Fernando Alonso needs to make a public apology on behalf of those disgraceful, so-called Spanish "fans" who subjected Lewis Hamilton to a barrage of obscene racist taunts at Barcelona's Circuit de Catalunya last week.

Not because it was Fernando's fault, you understand, but because it will take a personality of his status to ensure that this kind of filthy behaviour - so often a feature of Spanish football in recent years - is squeezed out of the F1 spectator areas before it takes root.

I would also urge the FIA to publicly insist that if the track operators do not take some stern measures, then the Spanish GP on April 27 should at the very least be run behind closed doors if not cancelled completely.

The 23-year old British driver was subjected to obscene taunts from the grandstand as he continued his preparations for the new season at the wheel of the new McLaren-Mercedes MP4-23 ahead of the first grand prix of 2008 in Australia on March 16.

"The FIA is surprised and disappointed at the abuse directed at Lewis Hamilton," warned a spokesman from the sport's governing body. "Abuse of this kind is a clear breach of the principles enshrined in the FIA statutes and any repetition will result in sanctions."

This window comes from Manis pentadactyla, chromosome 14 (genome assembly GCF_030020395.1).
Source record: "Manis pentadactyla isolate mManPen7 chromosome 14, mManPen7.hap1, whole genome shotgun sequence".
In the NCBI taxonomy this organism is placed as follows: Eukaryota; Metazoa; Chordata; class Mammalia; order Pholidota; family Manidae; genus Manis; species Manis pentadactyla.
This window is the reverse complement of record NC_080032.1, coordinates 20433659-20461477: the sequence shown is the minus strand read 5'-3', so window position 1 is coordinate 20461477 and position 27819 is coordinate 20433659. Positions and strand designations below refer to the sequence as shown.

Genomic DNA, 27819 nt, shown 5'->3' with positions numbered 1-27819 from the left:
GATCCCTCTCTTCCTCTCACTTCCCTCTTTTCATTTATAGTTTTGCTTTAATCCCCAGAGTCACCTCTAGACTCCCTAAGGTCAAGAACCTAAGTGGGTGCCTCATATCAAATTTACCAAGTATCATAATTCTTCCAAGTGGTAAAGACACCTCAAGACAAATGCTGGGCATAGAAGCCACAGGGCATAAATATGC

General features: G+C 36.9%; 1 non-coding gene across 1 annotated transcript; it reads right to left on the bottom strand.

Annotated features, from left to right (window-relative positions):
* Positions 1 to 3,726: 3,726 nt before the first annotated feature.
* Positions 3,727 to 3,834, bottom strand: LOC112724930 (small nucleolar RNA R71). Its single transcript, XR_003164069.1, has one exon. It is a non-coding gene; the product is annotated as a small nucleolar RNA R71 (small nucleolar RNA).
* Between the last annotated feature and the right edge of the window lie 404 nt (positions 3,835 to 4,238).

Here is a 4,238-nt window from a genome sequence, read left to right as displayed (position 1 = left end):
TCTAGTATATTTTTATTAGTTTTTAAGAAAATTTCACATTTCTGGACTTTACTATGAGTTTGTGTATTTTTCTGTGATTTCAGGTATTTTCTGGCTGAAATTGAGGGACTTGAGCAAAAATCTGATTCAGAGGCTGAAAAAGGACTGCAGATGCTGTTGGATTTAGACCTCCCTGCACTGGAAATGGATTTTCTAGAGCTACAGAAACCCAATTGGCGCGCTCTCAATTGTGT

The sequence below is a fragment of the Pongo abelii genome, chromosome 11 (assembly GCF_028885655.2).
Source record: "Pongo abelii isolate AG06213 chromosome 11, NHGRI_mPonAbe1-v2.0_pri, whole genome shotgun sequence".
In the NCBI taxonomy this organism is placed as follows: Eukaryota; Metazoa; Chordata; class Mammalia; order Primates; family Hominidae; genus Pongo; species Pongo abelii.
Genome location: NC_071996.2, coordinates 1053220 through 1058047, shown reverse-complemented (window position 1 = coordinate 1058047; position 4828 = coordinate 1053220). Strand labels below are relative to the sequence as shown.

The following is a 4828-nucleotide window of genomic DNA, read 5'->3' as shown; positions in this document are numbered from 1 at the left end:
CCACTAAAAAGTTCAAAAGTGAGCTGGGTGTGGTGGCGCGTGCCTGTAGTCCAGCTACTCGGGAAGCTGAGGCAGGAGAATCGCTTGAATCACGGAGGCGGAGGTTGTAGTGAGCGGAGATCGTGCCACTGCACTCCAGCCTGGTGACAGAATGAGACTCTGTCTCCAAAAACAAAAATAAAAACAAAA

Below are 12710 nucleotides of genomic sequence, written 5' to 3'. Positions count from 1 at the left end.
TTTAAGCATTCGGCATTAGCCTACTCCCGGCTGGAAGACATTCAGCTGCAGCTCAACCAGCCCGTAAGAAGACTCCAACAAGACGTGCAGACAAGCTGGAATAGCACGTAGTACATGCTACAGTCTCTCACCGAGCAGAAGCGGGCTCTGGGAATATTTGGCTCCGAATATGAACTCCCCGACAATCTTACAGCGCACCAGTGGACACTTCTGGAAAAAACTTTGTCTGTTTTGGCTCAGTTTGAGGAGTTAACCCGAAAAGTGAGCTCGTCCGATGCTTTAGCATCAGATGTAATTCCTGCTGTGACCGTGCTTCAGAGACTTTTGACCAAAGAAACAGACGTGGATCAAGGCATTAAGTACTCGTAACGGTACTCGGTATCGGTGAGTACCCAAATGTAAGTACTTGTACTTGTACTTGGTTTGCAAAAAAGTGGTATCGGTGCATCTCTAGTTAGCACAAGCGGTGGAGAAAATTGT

The controversy erupted after Hamilton found himself on the receiving end of vociferous racist taunts from Spanish fans in the grandstands, which were packed to capacity during the three-day test at the Spanish grand prix circuit.

Despite this, the McLaren team are intent on defusing the episode. Many insiders believe it reflects the view that Spanish fans blame Hamilton for effectively driving Fernando Alonso, their national hero, out of the team after only a single season.

"McLaren has raced and tested on Spanish circuits for many years and everyone connected with the team regard Spain and the Spanish people with genuine affection, Lewis included," said a team spokesman.

The conciliatory tone also acknowledges that the team's hugely popular Spanish test driver, Pedro de la Rosa, was passed over for promotion to the race team after Alonso's departure in favour of Heikki Kovalainen. This despite the team being petitioned by thousands of Spanish fans who wanted the much admired 36-year old to get the job.

I have to say that I feel particularly sorry for de la Rosa. He is one of the most gracious gentlemen I have ever encountered in an F1 paddock, and a Spaniard who is light years away from the jeering half-wits in the Barcelona grandstands.